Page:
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How You Can Avoid Computer Eye Strain

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Computer Eye Strain

Mobile phones, tablets, laptops, smart watches – at work or at home, we’re never far away from a computer screen. On average, you look at your smartphone 85 times a day. More than you thought, right?

Don’t worry — we’re not about to tell you to ditch the tablet and bin your smartphone. Computers and phones are a part of everyday life, and just like anything else, they need to be used sensibly.

Not least because of the impact on your eye health. In our device-obsessed modern world, computer-related eyestrain, also known as Computer Vision Syndrome (CVS), is a big problem.

What causes CVS?

As much as 70% of us spend 6 hours each working day looking at a computer screen. That’s an awfully long time for our eyeballs to be fixed staring at a screen.

Much like other parts of the body, the human eye needs to keep moving. Our eyelids need to close regularly to help keep the surface of the eye lubricated, while the muscles that help the eyes focus on objects also need a regular workout.

Unfortunately, spending hours at a time concentrating on a computer screen, mobile phone or tablet often means our eyes don’t blink as often as they should. Research shows on average we blink 12-15 x per minute, but when using a PC this reduces by 66% to 4-5 x per minute. And, of course, we’re focusing for long periods at a single distance.

This can all add up to classic CVS symptoms: dry or itchy eyes, headaches, difficulty focusing and blurry vision.

How do I prevent or relieve CVS symptoms?

Working for hours on end in front of a computer can take its toll on your eyes. The NHS’s advice is to:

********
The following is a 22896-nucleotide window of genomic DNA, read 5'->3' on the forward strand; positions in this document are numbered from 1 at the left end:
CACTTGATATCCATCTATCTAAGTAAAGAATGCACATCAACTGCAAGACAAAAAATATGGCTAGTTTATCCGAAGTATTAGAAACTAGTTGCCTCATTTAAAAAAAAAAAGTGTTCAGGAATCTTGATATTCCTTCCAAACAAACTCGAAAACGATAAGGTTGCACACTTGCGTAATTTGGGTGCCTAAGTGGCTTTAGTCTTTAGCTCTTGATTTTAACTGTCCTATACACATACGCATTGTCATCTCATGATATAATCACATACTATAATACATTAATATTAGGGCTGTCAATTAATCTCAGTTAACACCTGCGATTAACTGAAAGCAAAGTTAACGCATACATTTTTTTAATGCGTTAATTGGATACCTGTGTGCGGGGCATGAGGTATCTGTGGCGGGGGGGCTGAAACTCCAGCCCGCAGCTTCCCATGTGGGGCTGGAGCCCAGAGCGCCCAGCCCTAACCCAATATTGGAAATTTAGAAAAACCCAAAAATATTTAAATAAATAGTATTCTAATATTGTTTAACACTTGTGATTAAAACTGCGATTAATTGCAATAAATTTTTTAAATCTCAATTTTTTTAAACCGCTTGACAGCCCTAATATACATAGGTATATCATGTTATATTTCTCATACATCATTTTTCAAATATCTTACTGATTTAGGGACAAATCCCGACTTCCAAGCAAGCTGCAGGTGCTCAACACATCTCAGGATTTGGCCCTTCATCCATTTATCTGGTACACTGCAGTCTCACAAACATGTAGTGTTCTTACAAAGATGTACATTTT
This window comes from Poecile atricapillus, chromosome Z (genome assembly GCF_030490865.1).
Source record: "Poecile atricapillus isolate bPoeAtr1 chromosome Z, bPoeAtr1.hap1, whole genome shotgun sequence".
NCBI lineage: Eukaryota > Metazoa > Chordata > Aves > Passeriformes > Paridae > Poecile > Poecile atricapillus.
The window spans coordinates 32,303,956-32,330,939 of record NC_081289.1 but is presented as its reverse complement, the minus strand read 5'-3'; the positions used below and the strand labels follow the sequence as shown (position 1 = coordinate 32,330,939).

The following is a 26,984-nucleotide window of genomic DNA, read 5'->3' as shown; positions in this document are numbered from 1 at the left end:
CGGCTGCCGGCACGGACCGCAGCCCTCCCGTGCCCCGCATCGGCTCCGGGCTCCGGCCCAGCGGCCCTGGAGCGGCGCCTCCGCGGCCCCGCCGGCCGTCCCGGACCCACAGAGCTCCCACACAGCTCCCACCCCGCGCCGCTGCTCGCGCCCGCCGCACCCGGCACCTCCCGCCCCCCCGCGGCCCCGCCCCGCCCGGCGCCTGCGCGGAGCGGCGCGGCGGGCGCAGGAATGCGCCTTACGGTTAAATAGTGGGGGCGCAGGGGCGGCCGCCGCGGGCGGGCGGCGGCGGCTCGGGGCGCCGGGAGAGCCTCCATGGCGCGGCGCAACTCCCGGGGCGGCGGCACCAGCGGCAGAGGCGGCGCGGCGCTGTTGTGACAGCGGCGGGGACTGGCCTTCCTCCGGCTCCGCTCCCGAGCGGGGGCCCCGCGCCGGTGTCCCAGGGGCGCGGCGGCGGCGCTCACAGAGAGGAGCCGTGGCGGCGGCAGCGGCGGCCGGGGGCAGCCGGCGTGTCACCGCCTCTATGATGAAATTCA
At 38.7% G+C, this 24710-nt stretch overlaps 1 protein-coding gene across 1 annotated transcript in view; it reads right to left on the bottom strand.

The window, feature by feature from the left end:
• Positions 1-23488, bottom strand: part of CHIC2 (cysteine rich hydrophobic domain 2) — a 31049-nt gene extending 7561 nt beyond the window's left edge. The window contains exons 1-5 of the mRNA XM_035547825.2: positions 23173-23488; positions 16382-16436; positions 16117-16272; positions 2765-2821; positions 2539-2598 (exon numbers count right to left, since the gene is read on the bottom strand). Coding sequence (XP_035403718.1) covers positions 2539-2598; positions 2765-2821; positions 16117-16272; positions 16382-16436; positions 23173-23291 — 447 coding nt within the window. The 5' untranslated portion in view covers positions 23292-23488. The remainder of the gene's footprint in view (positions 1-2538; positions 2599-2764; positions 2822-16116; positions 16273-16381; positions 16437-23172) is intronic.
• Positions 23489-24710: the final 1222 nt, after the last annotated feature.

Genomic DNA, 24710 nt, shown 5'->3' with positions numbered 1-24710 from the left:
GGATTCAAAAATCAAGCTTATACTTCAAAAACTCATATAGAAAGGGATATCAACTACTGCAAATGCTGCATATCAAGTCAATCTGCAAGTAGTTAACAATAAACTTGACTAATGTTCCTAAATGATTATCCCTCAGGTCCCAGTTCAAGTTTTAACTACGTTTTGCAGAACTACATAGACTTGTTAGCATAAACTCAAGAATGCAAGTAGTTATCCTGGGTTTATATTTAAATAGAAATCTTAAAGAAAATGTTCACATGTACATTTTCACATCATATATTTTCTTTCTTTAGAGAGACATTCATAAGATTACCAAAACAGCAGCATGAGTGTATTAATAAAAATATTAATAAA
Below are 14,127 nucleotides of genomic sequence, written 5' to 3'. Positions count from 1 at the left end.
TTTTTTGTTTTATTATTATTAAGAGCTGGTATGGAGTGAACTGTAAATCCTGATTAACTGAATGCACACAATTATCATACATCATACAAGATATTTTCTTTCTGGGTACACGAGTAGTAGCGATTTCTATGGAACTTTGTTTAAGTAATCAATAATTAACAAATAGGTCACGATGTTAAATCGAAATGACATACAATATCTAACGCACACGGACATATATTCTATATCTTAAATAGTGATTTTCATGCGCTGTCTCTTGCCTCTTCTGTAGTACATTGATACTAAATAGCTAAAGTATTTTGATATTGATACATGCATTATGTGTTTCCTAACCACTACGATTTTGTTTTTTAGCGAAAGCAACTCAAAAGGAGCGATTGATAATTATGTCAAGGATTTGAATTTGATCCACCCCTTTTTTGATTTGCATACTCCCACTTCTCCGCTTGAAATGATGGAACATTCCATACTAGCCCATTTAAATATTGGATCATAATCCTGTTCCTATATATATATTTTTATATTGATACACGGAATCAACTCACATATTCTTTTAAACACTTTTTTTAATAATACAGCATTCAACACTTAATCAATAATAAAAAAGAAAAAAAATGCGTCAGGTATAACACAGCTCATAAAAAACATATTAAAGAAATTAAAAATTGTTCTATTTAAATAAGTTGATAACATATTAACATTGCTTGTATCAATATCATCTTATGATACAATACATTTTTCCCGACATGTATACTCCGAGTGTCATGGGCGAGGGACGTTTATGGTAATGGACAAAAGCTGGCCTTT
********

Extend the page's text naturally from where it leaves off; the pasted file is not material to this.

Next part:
• Focus on objects further away, not just your screen
  • Deliberately blink to help lubricate your eyes, or use eye drops
  • Stay hydrated
  • Take a moment to stretch your neck and move your head
  • Step away from the computer to move around and get your blood flowing

Many people benefit from wearing spectacles in the office, as they reduce glare and can help maintain focus. With regular eye checks, your optometrist will be able to recommend whether glasses could help at work.

20/20/20 vision

A great way to remember all of this is the 20/20/20 rule. Every 20 minutes take a 20-second break and focus on an object that’s at least 20 feet away.

If you don’t have a window to gaze out of, another good way to achieve this is to place a clock in the room to check the time, rather than glancing at the clock on your screen- your eyes will thank you for the break!

The conditions you work in also make a big difference. It’s important that your working environment is well lit — the contrast between the bright light of your computer screen and the darkness of a poorly lit room causes glare which can be uncomfortable to your eyes.

Got the blue light blues?

Computer screens emit a cool blue tone of light that can upset our natural sleep rhythms, fooling our bodies into thinking it’s the middle of the day when in fact we should be winding down for bed.

Thankfully, many smartphones and tablets can reduce this blue light. Look out for ‘Night Shift’ on Apple devices and ‘Night Mode’ (or equivalent app) on Android devices. Certain lenses in your spectacles can have an anti-glare coating, which reduces blue light entering your eyes.

Regular eye tests are essential

It’s no surprise that the NHS recommends regular eye tests. It’s important that any changes to your eyes, however small, are checked by a professional.

Make sure you visit your optician at least every two years – and if you’re suffering from dry, itchy eyes or blurry vision, make sure you get your eyes examined as soon as possible.

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